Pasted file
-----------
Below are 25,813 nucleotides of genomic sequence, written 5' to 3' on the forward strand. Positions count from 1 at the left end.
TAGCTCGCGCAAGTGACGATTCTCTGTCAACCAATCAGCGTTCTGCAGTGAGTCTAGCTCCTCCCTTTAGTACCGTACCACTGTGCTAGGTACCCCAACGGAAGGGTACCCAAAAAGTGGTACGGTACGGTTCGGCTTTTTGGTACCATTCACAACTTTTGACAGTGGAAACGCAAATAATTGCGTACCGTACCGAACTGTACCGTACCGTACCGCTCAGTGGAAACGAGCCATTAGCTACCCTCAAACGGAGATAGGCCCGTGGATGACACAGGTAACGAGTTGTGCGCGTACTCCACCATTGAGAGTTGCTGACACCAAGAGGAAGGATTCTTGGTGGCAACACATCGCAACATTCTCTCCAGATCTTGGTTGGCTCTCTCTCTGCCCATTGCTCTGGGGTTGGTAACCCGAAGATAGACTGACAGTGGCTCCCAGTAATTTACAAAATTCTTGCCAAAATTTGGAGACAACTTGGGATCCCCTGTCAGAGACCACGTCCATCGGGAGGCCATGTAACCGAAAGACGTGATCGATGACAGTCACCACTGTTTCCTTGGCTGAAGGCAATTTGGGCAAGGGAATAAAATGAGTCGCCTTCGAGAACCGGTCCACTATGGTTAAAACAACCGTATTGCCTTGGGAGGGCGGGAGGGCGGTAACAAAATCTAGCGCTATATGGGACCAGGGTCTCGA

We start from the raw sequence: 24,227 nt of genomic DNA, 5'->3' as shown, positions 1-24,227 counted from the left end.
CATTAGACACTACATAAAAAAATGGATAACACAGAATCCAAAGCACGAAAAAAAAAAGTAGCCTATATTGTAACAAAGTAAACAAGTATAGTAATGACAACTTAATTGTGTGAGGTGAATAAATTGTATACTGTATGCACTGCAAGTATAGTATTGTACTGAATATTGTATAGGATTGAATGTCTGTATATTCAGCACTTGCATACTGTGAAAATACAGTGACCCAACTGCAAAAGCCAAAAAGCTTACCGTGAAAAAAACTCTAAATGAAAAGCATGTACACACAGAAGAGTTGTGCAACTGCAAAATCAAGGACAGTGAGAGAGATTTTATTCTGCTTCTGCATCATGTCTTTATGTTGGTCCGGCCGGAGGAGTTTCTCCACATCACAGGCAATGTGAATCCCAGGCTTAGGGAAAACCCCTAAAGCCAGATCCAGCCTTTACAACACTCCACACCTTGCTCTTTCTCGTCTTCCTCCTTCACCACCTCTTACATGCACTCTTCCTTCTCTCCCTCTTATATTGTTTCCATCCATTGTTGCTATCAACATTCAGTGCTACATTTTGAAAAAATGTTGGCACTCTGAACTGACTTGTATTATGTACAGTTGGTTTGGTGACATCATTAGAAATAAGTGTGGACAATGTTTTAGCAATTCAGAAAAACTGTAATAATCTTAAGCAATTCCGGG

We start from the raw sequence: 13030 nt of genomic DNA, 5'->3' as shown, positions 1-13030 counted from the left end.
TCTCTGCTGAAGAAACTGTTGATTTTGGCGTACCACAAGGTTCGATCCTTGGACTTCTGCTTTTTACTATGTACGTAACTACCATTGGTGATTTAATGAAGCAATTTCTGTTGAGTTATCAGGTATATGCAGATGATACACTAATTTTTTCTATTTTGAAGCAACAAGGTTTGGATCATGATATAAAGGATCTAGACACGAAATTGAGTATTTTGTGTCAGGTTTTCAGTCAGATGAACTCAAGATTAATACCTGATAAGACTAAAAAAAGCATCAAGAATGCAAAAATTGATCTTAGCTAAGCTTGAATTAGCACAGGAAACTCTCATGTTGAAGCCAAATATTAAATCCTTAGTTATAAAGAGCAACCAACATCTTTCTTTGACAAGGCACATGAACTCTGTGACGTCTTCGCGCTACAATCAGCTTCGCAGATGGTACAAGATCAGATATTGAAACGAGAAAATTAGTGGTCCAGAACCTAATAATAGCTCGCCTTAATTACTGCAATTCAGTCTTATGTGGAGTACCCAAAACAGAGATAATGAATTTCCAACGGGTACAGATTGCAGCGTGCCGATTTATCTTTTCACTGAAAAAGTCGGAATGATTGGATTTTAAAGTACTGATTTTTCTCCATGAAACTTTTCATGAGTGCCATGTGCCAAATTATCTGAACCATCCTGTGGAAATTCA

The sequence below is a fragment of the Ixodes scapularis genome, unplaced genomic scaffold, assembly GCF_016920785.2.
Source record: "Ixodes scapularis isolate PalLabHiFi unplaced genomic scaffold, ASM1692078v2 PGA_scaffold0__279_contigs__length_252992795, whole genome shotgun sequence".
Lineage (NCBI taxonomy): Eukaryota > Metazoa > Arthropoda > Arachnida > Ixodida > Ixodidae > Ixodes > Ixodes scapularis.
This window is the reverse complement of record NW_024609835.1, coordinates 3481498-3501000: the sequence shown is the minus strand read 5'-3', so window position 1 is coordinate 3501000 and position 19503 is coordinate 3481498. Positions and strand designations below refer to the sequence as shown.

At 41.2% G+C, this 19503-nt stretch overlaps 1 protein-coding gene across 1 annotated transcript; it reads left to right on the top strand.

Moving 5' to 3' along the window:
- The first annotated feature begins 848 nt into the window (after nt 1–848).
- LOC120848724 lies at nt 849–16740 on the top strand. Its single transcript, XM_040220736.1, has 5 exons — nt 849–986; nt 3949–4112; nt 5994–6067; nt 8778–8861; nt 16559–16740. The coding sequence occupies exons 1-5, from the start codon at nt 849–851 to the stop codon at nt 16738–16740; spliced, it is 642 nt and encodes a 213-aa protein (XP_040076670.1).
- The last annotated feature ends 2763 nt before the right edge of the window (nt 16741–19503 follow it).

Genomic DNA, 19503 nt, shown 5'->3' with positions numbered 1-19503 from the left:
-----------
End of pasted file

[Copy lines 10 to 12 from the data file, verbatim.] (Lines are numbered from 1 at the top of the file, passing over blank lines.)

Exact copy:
This window is the reverse complement of record NW_024609835.1, coordinates 3481498-3501000: the sequence shown is the minus strand read 5'-3', so window position 1 is coordinate 3501000 and position 19503 is coordinate 3481498. Positions and strand designations below refer to the sequence as shown.

At 41.2% G+C, this 19503-nt stretch overlaps 1 protein-coding gene across 1 annotated transcript; it reads left to right on the top strand.

Moving 5' to 3' along the window: